Balancing energy and the environment

These aren’t good times for the oil and gas industry. That might mean tougher times are ahead for western Colorado.

Energy prices have plummeted across the board in the last six months in keeping with the economic crisis affecting us all.

The price of natural gas sat at the top of an historic peak in June and July of this year. The price of 1,000 cubic feet of natural gas was 70 percent over the previous year. News reports were filled with the thousands of permits expected for more drilling and exploration projects next year. Jobs were being created.

Now, December prices are lower than they have been in years and the news is filled with large pullbacks in the energy sector. The latest news is that EnCana will operate about half as many drill rigs in the area next year as it averaged this year, and it will slash capital spending.

Until very recently, the energy industry was the most vibrant and fastest growing sector in western Colorado. That’s what kept our economy somewhat shielded from the recession that keeps digging its teeth deeper and deeper into the economy. If things don’t improve, it could mean a significant hit to our economy.

It makes you want to throw your arm around the oil and gas guys and give them a little encouragement. The problem is they don’t make it easy.

As they quietly pull back and slow down their operations, they blame many of their woes on the state of Colorado and the recent regulations approved by the Colorado Oil and Gas Conservation Commission, the “environmentalists” and the general public that they think just doesn’t get it. Some spokespeople say that the industry is “leaving” the state because these rules will make Colorado “the most onerous state in the nation” to do business. In fact, representatives of the Colorado Oil and Gas Association told The Daily Sentinel yesterday that Colorado was already the most onerous state in the nation — even before the regulations were written.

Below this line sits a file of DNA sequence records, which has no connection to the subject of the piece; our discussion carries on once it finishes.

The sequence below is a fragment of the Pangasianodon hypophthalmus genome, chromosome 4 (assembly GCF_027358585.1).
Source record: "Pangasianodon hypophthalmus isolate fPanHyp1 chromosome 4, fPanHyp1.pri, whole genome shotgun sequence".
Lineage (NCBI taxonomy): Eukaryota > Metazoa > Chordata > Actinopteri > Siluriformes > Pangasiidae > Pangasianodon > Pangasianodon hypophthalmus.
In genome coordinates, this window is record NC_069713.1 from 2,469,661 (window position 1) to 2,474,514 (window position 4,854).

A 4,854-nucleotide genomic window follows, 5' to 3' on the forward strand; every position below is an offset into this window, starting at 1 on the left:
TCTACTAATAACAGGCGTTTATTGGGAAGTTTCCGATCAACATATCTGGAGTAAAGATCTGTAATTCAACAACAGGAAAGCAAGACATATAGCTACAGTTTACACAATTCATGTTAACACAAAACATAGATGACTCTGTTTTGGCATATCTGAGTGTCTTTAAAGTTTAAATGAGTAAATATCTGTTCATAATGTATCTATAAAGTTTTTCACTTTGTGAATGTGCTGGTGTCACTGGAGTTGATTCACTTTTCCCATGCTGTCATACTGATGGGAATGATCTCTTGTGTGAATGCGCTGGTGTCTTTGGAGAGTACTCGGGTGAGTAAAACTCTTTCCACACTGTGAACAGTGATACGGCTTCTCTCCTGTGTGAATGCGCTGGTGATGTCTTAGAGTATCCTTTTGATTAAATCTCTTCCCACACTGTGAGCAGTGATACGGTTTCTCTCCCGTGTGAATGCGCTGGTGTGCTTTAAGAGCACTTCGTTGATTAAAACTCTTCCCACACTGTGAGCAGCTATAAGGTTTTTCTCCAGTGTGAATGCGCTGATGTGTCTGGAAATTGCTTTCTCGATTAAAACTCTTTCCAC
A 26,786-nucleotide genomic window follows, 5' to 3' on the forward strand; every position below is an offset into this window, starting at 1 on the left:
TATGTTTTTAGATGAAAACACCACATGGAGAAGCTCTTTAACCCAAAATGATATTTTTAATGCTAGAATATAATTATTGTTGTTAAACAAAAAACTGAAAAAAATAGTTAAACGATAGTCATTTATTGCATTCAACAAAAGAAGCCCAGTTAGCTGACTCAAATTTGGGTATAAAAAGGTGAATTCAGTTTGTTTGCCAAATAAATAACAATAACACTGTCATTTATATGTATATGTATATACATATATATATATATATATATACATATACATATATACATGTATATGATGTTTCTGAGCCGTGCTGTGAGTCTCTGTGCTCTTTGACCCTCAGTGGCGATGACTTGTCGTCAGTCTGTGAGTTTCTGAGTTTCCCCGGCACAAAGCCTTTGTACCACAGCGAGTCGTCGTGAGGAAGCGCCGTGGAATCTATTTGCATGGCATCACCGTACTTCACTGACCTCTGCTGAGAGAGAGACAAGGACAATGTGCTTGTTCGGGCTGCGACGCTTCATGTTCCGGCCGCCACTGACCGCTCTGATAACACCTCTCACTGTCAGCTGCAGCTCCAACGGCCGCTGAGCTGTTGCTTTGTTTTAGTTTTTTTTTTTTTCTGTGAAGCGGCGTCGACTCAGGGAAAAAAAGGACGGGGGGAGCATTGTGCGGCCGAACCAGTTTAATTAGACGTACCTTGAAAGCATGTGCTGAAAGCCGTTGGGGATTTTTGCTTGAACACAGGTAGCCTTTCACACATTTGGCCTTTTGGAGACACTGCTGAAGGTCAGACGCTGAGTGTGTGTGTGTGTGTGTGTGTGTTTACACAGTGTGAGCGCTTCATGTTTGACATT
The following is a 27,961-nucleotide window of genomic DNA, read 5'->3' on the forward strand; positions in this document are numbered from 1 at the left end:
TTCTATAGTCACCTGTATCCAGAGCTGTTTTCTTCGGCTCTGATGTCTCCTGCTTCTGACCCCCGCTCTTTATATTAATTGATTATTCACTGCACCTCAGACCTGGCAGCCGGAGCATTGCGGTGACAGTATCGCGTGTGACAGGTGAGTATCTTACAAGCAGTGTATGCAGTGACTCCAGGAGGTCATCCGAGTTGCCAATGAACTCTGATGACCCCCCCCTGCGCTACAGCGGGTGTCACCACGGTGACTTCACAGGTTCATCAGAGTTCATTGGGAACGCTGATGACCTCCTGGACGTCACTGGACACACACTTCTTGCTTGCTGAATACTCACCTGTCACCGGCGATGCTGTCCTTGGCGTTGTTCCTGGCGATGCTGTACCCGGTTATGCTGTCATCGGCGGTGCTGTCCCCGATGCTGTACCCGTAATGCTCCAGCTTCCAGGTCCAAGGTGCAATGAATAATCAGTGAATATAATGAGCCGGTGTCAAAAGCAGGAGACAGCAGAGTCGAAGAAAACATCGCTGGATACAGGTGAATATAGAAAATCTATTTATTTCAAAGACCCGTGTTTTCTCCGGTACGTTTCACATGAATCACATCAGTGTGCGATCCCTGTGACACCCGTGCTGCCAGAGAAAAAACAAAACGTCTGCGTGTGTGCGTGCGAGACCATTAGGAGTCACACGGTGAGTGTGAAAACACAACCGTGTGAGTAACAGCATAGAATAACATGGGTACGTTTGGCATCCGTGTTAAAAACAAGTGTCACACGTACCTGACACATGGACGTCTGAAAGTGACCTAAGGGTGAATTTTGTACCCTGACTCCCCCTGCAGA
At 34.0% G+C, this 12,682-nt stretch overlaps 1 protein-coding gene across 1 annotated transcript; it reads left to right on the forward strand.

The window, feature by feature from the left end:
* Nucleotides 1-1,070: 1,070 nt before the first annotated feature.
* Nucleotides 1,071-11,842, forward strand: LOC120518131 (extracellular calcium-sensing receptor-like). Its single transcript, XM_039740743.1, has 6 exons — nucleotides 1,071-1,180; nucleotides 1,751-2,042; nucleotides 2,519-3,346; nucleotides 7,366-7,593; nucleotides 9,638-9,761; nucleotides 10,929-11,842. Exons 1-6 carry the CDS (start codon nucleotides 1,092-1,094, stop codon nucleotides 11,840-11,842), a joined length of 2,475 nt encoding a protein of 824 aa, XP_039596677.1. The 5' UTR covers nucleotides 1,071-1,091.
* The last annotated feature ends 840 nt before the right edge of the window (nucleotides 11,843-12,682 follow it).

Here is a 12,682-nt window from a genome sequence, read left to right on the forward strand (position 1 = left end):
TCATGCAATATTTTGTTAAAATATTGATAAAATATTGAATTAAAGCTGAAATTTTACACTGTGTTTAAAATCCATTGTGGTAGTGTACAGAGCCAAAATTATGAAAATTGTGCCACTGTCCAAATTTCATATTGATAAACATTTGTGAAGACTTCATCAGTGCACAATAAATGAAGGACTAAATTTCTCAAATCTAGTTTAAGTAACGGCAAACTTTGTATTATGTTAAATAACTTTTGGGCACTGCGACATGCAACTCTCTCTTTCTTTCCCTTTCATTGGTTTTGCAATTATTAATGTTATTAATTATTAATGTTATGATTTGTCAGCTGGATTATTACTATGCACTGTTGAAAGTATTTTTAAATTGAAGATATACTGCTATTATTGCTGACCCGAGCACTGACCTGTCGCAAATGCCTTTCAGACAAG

So, here we are, lamenting the bad days for the 800-pound gorilla of our economy. The problem is, the gorilla doesn’t seem to be interested in our concern.

We have always believed that as consumers, we have created a huge demand for energy.

Coincidentally, some of the largest global reserves of it are right in our backyard. We should encourage industry experts to go get it, but they should understand our hope that they do it in a way that is environmentally sound and makes those of us who live here comfortable.

Since the beginning of the process to craft such regulations, representatives of the Colorado Oil and Gas Association and other industry spokespeople have said it’s unfair, it’s onerous, they have not been part of the process, etc., etc. Yet, to date we have heard no alternative ideas other than leaving regulations just as they are.

When a large glacier of frozen sludge is hanging in the air above Parachute Creek, and the folks downstream want to know what it is, someone should tell them before it melts. Even these latest regulations still don’t require companies to divulge the contents of their spills to the public, only to health officials. But they say they’re pulling back anyway.

We believe that when the economy improves and a healthy demand for energy returns, Colorado will still be — as it is now — one of the best states in the nation to extract energy.

We just hope that the industry doesn’t continue to claim they are the victims of a state that doesn’t care for them. We do care, just like we care for our animals and our streams.

Let’s work together. The latest regulations allow environmentally sound, year-round activity in more places than previous drafts and we support that. We also ask our legislators to support the energy industry if they offer reasonable alternative solutions.


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